>>>>>>> here.
>>>>>> I was thinking that you would put the more generic stuff towards the top of the package hierarchy and the more specialized stuff towards the bottom, so that the generic stuff wouldn't actually have to access the specialized stuff.  I.e. you would declare interfaces in package.*, but you would implement them in package.impl.*. 
>>>>>
>>>>> Yes, I'd organize packages that way, too. Now you call xml.parse(blah). The xml.parse() wants to create an instance of xml.concreteparser.Implementation. That requires Implementation in xml.concreteparser to be visible to the xml package. So should Implementation be public?
>>>>
>>>> No. It should be 'package'.
>>>
>>> I must disagree.  The 'package' qualifier can provide visibility for the current package and subpackages, but not superpackages.  Otherwise, a 'package' variable in my.deeply.nested.Module would be visible to modules in:
>>>
>>> my.deeply.nested
>>> my.deeply
>>> my
>>> .
>>>
>>> ie. it would be public.
>>
>> I would have thought that . isn't part of the package. So that a 'package' function would be usable within the library it was designed for, but would be private outside it.
>>
>>   Conversely, I think it's reasonable that a
>>> 'package' variable in my.Module should be visible in:
>>>
>>> my
>>> my.deeply
>>> my.deeply.nested
>>>
>>> Because a package, to me, represents everything in the current package, which implicitly includes subpackages.
>>
>> I think that's how it works, but IMHO it's pretty useless. It's the higher-level functions which use the lower-level ones; and normally the high level stuff is at a lower level in the heirarchy.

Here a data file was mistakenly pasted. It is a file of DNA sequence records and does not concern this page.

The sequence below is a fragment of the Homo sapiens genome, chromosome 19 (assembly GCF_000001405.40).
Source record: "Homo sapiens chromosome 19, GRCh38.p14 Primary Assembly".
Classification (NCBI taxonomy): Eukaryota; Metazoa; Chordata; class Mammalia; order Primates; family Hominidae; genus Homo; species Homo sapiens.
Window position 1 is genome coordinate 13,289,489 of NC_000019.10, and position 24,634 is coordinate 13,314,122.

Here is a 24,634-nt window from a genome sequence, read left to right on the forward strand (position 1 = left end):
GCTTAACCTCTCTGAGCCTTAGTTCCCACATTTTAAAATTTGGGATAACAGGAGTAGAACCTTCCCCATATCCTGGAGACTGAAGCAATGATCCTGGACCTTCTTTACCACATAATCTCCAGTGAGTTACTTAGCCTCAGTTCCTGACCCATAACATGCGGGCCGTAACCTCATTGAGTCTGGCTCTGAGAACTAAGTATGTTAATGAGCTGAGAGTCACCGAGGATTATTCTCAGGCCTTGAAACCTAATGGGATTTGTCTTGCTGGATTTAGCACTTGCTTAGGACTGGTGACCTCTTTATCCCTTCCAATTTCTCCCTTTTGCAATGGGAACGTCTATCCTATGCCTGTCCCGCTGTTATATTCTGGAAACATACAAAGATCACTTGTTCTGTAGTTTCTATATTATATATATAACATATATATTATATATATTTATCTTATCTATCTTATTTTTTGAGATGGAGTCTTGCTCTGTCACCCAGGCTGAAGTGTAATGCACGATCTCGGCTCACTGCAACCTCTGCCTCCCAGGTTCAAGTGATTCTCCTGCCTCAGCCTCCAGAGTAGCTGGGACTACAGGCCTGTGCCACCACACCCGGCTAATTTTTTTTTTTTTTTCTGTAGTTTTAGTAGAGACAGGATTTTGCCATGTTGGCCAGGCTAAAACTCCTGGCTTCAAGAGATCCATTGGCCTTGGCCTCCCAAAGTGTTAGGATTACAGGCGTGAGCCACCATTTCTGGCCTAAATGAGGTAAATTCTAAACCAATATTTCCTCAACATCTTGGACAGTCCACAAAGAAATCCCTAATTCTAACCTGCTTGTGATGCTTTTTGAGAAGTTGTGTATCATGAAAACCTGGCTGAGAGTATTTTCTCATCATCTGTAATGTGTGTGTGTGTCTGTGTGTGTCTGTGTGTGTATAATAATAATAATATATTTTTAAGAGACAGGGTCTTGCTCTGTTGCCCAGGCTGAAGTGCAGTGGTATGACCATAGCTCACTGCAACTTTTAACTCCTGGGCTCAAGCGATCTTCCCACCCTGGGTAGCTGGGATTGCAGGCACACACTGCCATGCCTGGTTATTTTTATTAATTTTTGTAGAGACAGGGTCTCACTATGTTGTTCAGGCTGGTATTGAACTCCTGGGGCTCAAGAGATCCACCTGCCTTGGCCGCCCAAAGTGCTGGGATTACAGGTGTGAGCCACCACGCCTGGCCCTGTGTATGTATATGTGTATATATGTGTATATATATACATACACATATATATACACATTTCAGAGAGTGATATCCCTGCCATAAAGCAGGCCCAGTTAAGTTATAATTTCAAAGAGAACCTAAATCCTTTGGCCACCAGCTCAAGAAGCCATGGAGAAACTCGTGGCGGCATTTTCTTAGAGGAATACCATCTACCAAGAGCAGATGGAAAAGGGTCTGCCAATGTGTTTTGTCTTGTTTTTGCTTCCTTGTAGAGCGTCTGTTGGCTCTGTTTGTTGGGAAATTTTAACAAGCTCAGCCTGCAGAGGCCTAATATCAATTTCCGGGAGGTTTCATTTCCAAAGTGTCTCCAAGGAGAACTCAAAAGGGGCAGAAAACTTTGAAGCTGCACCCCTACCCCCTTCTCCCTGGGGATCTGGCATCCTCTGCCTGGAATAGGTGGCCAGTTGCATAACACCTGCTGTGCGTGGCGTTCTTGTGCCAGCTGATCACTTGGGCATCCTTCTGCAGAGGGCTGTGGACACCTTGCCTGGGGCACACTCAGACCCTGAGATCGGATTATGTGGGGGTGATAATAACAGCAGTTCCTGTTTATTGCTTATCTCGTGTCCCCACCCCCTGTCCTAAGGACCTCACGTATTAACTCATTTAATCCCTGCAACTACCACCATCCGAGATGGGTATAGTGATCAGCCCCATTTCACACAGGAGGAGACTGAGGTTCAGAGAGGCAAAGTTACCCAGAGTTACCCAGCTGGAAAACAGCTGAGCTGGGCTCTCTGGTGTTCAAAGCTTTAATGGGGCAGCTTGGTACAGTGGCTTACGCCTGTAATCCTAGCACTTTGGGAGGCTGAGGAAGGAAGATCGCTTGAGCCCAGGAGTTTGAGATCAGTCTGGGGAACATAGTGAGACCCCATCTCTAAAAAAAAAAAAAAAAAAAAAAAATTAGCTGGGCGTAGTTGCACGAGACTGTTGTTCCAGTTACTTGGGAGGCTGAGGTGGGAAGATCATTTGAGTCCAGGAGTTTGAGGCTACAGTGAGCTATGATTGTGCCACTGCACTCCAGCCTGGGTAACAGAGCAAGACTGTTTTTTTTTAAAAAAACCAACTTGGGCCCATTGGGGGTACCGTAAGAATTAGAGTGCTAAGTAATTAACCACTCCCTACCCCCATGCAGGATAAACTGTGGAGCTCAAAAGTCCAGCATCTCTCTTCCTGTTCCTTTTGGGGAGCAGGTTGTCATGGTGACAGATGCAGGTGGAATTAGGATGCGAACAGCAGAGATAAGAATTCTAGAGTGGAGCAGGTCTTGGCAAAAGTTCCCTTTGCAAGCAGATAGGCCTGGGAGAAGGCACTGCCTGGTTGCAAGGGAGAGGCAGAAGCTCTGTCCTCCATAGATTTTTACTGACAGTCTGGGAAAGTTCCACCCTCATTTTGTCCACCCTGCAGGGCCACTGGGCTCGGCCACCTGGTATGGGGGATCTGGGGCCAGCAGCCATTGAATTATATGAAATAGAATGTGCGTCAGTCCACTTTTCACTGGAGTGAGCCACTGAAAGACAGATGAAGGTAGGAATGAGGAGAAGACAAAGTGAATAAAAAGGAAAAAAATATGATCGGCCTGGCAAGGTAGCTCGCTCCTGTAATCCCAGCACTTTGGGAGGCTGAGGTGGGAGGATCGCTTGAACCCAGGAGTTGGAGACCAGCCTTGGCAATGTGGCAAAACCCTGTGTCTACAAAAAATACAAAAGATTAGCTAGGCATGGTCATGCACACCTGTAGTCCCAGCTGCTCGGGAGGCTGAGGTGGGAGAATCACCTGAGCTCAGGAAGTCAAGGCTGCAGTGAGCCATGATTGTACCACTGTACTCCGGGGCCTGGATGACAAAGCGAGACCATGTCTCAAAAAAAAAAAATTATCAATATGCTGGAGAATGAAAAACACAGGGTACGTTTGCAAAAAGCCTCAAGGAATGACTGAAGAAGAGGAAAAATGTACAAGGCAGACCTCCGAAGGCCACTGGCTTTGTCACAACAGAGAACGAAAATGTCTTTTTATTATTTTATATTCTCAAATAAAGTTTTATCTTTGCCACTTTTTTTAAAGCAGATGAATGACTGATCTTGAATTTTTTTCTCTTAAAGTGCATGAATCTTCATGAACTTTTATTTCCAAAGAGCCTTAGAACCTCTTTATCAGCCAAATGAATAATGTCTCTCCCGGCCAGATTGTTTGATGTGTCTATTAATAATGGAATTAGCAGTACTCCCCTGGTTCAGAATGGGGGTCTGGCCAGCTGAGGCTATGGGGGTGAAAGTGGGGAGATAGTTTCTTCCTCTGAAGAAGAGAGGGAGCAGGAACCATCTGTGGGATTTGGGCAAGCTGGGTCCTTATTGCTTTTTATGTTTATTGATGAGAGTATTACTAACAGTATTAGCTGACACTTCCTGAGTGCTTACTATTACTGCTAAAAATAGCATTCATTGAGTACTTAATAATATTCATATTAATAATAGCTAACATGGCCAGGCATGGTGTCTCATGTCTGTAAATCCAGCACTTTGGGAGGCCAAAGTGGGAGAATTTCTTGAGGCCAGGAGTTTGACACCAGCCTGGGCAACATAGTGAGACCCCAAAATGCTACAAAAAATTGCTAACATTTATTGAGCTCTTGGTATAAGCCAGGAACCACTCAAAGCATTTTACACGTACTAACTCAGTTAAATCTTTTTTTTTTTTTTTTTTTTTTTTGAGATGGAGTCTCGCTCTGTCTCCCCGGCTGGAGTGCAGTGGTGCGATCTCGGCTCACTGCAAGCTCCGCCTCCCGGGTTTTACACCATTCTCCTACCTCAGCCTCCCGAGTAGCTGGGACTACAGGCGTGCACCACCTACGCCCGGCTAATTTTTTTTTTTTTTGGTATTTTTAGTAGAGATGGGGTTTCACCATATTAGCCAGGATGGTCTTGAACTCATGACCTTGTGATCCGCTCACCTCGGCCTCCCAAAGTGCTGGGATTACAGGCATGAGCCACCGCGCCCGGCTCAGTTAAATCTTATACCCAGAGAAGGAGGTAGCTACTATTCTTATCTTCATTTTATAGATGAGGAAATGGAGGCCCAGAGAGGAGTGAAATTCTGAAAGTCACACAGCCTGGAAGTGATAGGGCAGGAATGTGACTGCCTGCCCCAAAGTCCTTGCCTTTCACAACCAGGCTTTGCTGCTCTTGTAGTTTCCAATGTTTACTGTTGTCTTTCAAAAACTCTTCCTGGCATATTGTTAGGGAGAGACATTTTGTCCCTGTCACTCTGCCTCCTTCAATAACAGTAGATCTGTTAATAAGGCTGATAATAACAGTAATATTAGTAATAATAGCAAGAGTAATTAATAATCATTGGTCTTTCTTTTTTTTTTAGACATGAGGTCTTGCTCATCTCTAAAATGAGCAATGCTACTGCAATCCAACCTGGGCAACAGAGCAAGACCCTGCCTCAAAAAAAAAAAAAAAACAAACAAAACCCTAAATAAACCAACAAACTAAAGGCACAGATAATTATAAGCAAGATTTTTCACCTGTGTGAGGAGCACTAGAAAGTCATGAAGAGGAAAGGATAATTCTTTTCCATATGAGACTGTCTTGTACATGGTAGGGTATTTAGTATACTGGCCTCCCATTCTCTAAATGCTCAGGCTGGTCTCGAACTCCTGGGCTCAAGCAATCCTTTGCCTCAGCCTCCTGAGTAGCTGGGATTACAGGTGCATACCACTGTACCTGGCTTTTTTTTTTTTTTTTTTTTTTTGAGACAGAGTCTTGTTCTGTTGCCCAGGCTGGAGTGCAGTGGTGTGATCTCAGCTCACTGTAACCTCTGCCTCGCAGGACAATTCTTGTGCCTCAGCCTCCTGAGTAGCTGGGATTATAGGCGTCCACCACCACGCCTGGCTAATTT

>> Are there any use cases for package which works the other way around?
>> When would it be good design for a subpackage to use a variable or function from a super package?
> 
> module `builder.compiler.parser` and module `builder.linker.readelf` both use module `builder.util`

But builder.util is not a subpackage of builder.compiler, is it?
December 21, 2008
"Jarrett Billingsley" <kb3ctd2@yahoo.com> wrote in message news:g97a7k$u5a$1@digitalmars.com...

I've created a bugzilla entry for this, if you'd like to vote for it.

http://d.puremagic.com/issues/show_bug.cgi?id=2529


December 21, 2008
在 Sun, 21 Dec 2008 11:58:25 +0800,Jarrett Billingsley <kb3ctd2@yahoo.com> 写道:

> "Jarrett Billingsley" <kb3ctd2@yahoo.com> wrote in message
> news:g97a7k$u5a$1@digitalmars.com...
>
> I've created a bugzilla entry for this, if you'd like to vote for it.
>
> http://d.puremagic.com/issues/show_bug.cgi?id=2529
>
>

It's pretty appealing to create another qualifier rule or something for this practical programming. I think it's quite important to have the ability to do a finer grain of packaging at least in the case of MiniD.